TLAM: Impossible as Standard, or “How to be a Millionaire!”

Magician worth £1,000,000

Magic is about doing the impossible. Every trick we perform has to defy science, explanation or belief. If it’s explainable, it becomes a stunt or a weird party trick.

These tricks are a great example of something really cool; they look fabulous and amaze your friends, but you know it’s not magic, as there is a scientific explanation.

This trick by David Blaine, on the other hand, has to be magic. Even if you don’t believe in magic, the fact that you can’t work out how it is performed, makes it magic.  You don’t believe in magic, but it still stays inside your head…torturing you…as you figure out how he must have done it.

When coming up with ideas, magicians have an unusual starting point; we start at “what’s impossible?” and then work backwards. We get the idea of how it would look to perform, how it would feel to perform it and then work out how to achieve that ideal, while sacrificing none of the “impossible”.

There is simply no room for a “that’s not possible” kind of attitude.

It IS possible.

It HAS to be.

Vanishing the Statue of Liberty, walking across the Thames or biting off a piece of a coin and blowing it back on are all “impossible”, but the “impossible” has been done. And then built upon.

If I want to create a magic trick where a signed borrowed coin magically vanishes and appears in your pocket, I start with what I know. I know a few good ways to vanish coins and I know a few good ways to make coins appear in different places.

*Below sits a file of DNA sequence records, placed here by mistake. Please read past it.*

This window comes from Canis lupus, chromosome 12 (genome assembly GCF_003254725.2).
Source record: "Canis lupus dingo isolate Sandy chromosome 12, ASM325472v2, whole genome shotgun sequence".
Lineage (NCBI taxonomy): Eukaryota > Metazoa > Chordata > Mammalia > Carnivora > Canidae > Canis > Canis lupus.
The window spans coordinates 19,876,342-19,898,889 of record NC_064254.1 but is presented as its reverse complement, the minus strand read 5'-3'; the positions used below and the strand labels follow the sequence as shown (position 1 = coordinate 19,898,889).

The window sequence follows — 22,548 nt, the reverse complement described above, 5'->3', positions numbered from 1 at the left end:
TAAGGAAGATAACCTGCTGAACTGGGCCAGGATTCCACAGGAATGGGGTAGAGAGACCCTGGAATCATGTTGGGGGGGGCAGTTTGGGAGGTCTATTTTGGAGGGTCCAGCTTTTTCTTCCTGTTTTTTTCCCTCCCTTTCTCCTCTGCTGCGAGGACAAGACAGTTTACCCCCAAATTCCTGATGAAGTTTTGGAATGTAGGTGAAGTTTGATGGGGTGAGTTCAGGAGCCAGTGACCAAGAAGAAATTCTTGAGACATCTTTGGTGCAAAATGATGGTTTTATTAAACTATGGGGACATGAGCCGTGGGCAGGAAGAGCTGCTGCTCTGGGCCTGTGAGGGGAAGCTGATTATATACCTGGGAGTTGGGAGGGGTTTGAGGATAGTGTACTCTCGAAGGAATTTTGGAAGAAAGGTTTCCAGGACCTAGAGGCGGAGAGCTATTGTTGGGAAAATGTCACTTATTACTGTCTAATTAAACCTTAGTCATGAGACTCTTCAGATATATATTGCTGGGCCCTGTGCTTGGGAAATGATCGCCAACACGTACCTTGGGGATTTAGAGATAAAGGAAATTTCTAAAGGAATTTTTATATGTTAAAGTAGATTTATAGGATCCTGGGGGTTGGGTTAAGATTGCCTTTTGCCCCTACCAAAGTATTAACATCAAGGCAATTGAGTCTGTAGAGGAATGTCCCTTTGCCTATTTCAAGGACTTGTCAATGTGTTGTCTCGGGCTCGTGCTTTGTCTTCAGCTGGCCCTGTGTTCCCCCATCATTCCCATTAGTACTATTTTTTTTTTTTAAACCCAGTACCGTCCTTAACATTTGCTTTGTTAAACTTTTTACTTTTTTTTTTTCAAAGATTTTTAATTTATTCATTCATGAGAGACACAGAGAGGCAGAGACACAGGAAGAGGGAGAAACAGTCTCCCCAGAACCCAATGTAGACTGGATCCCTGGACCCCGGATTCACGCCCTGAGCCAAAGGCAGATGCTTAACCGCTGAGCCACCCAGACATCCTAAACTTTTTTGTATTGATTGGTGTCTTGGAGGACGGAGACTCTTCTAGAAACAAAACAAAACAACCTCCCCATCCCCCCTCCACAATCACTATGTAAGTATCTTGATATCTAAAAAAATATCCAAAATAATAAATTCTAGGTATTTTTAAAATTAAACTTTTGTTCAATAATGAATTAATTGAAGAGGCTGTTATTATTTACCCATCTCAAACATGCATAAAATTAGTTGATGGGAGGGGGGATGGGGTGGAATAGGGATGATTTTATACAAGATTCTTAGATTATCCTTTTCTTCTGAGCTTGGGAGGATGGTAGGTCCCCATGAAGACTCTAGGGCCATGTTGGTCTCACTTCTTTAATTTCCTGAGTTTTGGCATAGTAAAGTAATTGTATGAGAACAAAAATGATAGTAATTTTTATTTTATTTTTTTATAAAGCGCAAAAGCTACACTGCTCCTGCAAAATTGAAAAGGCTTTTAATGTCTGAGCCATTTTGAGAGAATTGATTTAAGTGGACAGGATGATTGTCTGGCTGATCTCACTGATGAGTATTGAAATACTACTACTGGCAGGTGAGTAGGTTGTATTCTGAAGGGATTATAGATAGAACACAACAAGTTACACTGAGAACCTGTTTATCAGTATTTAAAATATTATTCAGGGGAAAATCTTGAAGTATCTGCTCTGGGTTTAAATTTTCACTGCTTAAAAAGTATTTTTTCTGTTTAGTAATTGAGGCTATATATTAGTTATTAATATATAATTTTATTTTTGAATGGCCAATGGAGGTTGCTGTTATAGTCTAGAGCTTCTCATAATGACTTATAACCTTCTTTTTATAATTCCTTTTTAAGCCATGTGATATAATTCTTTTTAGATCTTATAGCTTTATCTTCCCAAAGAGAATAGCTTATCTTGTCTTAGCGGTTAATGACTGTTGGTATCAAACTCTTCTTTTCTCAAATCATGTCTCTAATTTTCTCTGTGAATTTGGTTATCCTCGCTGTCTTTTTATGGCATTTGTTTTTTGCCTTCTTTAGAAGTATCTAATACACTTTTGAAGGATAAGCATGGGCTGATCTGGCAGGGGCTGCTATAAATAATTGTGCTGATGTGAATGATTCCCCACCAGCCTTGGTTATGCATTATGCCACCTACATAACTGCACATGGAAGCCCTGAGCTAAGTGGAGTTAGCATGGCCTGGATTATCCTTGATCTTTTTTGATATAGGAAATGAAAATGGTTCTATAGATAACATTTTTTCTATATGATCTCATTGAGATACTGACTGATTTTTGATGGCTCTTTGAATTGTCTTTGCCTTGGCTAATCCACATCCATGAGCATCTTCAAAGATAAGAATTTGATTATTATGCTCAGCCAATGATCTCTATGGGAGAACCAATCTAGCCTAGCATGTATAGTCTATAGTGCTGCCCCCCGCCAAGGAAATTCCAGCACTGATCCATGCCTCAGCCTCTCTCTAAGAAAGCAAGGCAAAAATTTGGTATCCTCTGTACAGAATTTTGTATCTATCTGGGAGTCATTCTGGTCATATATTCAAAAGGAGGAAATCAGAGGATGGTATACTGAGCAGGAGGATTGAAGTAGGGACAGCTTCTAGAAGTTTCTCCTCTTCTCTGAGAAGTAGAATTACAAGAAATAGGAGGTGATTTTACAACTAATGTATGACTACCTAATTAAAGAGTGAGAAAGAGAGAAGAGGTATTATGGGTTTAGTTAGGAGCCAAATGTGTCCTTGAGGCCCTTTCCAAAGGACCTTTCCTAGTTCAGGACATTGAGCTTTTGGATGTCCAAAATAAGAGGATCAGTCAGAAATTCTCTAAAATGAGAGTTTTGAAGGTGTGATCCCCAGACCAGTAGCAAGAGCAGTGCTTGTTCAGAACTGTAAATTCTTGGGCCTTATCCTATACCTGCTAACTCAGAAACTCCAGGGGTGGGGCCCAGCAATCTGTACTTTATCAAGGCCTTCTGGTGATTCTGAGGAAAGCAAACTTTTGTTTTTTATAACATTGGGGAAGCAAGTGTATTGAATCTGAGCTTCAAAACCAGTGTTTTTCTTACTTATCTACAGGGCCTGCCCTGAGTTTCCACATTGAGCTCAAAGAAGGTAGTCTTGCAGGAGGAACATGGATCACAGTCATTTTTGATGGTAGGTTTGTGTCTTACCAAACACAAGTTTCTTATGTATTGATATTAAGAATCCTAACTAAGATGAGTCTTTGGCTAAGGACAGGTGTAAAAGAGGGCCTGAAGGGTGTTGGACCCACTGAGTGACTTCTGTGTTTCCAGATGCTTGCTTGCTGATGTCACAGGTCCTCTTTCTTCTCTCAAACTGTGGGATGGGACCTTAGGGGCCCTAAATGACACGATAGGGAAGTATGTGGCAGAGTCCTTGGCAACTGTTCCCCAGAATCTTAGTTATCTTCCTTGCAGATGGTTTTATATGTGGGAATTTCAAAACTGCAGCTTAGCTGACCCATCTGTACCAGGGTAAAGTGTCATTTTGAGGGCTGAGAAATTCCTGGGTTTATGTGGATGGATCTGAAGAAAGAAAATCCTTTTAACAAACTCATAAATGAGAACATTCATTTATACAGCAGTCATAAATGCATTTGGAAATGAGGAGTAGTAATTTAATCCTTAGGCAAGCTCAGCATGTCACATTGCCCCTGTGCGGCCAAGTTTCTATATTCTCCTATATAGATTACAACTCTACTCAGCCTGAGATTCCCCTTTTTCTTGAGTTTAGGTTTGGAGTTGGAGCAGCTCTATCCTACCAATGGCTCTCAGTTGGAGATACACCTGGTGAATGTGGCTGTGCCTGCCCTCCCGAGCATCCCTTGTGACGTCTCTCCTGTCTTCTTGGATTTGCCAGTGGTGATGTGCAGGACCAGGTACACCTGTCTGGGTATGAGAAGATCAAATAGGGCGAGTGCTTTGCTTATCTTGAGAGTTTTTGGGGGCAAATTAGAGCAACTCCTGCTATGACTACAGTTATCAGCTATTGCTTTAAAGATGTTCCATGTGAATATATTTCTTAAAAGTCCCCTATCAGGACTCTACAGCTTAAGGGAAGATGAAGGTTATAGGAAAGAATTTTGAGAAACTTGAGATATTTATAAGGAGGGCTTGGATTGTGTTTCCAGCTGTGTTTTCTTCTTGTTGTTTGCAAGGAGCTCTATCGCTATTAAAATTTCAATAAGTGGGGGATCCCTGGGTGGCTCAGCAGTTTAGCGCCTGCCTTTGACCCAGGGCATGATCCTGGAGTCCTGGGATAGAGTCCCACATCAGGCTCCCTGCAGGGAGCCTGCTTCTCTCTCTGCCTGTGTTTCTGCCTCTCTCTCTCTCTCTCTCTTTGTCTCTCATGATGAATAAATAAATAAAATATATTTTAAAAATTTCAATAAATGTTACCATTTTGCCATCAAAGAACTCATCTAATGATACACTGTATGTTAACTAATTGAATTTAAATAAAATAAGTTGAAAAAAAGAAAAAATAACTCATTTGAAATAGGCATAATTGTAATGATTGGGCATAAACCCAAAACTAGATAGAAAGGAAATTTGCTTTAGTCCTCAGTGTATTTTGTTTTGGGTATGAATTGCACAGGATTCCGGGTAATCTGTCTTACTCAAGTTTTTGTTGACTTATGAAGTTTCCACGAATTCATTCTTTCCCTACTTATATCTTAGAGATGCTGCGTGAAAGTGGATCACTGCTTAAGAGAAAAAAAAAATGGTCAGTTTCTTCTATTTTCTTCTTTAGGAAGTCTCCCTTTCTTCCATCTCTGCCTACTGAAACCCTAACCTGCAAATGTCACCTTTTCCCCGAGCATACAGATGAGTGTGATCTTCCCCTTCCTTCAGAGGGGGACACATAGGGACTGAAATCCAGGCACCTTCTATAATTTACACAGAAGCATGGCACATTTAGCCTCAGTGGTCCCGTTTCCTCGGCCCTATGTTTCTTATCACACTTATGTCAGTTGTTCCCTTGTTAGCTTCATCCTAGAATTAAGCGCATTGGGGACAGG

So, lets start there…

I could sneakily pre-load an unusual, foreign coin, which has my initials on both sides, into your pocket at some point before the trick even begins (maybe as you’re walking round the drinks reception). When I come up to you later, I could produce a duplicate coin (without any signatures), have you initial one side of it and I would initial the other (test conditions stuff). I could then use some deadly sleight of hand to make the coin disappear. “Check your pockets” says I, and you reach into your pocket, where you find the duplicate coin I snook there earlier (the one with my initials on both sides). As you take it from your pocket, you can see it is the same coin as you can see my initials on there (that, and it’s a strange and unusual coin). If I take the coin from you, I can switch it for the coin I vanished a few moments ago and then return it, making it look like a signed coin has vanished from my hands and appeared in your pocket.